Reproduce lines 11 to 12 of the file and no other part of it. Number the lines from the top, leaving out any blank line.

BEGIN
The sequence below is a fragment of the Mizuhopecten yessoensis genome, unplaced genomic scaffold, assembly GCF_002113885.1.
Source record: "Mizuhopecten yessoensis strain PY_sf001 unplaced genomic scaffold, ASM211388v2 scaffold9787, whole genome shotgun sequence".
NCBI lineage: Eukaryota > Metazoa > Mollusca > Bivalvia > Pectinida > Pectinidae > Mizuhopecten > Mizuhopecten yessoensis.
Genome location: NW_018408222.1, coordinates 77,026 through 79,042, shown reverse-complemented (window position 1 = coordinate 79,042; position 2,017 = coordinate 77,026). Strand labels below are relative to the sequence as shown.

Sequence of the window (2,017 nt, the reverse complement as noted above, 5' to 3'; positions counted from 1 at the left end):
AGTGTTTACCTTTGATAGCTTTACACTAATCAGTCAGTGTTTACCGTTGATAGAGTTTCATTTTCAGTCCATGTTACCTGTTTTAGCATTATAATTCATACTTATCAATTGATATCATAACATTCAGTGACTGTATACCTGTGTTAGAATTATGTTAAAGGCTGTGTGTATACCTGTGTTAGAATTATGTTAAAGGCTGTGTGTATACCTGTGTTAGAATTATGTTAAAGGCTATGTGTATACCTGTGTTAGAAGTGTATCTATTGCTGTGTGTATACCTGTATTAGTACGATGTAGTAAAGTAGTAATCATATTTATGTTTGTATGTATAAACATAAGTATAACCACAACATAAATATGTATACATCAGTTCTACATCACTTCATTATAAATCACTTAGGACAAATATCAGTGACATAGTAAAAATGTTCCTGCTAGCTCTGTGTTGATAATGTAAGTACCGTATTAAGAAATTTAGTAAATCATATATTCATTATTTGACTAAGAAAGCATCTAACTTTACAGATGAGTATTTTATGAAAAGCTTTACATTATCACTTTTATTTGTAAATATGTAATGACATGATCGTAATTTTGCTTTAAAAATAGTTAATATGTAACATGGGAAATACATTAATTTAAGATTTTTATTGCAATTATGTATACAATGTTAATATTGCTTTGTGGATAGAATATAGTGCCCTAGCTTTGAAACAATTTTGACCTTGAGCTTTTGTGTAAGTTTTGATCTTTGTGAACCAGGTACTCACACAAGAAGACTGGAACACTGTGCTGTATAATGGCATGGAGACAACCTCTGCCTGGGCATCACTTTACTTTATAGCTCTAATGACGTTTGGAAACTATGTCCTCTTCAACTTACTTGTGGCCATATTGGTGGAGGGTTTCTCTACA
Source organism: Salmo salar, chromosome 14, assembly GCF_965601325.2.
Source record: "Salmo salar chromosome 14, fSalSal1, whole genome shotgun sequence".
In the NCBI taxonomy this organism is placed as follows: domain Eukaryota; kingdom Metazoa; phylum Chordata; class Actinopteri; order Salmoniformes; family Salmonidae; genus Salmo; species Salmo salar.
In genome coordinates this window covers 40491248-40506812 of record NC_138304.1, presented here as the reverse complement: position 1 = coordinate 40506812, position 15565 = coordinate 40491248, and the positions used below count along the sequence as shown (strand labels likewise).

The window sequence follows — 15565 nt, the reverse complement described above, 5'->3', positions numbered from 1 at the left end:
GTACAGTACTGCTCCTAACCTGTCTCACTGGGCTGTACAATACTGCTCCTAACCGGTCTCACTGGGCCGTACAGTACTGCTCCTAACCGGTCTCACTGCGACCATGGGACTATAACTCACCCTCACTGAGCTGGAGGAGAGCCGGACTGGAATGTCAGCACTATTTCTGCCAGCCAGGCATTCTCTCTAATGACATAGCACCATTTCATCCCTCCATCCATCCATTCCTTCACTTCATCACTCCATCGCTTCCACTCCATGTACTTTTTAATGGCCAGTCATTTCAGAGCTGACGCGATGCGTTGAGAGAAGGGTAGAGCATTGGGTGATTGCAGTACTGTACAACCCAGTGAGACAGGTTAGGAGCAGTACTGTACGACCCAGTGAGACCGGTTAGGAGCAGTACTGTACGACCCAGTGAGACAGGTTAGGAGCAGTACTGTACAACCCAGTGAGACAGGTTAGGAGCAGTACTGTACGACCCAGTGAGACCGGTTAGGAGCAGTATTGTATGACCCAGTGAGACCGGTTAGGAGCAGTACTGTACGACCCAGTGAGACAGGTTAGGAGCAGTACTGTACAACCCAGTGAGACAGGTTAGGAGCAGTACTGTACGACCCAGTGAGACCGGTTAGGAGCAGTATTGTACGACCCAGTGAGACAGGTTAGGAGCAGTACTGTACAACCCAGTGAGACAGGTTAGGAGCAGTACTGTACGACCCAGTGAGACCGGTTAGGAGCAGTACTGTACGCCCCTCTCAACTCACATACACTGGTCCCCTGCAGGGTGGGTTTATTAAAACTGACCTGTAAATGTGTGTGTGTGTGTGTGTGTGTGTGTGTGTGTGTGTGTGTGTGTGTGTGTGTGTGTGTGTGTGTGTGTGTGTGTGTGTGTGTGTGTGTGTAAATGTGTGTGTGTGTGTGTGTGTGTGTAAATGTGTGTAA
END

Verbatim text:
The window sequence follows — 15565 nt, the reverse complement described above, 5'->3', positions numbered from 1 at the left end:
GTACAGTACTGCTCCTAACCTGTCTCACTGGGCTGTACAATACTGCTCCTAACCGGTCTCACTGGGCCGTACAGTACTGCTCCTAACCGGTCTCACTGCGACCATGGGACTATAACTCACCCTCACTGAGCTGGAGGAGAGCCGGACTGGAATGTCAGCACTATTTCTGCCAGCCAGGCATTCTCTCTAATGACATAGCACCATTTCATCCCTCCATCCATCCATTCCTTCACTTCATCACTCCATCGCTTCCACTCCATGTACTTTTTAATGGCCAGTCATTTCAGAGCTGACGCGATGCGTTGAGAGAAGGGTAGAGCATTGGGTGATTGCAGTACTGTACAACCCAGTGAGACAGGTTAGGAGCAGTACTGTACGACCCAGTGAGACCGGTTAGGAGCAGTACTGTACGACCCAGTGAGACAGGTTAGGAGCAGTACTGTACAACCCAGTGAGACAGGTTAGGAGCAGTACTGTACGACCCAGTGAGACCGGTTAGGAGCAGTATTGTATGACCCAGTGAGACCGGTTAGGAGCAGTACTGTACGACCCAGTGAGACAGGTTAGGAGCAGTACTGTACAACCCAGTGAGACAGGTTAGGAGCAGTACTGTACGACCCAGTGAGACCGGTTAGGAGCAGTATTGTACGACCCAGTGAGACAGGTTAGGAGCAGTACTGTACAACCCAGTGAGACAGGTTAGGAGCAGTACTGTACGACCCAGTGAGACCGGTTAGGAGCAGTACTGTACGCCCCTCTCAACTCACATACACTGGTCCCCTGCAGGGTGGGTTTATTAAAACTGACCTGTAAATGTGTGTGTGTGTGTGTGTGTGTGTGTGTGTGTGTGTGTGTGTGTGTGTGTGTGTGTGTGTGTGTGTGTGTGTGTGTGTGTGTGTGTGTGTAAATGTGTGTGTGTGTGTGTGTGTGTGTAAATGTGTGTAA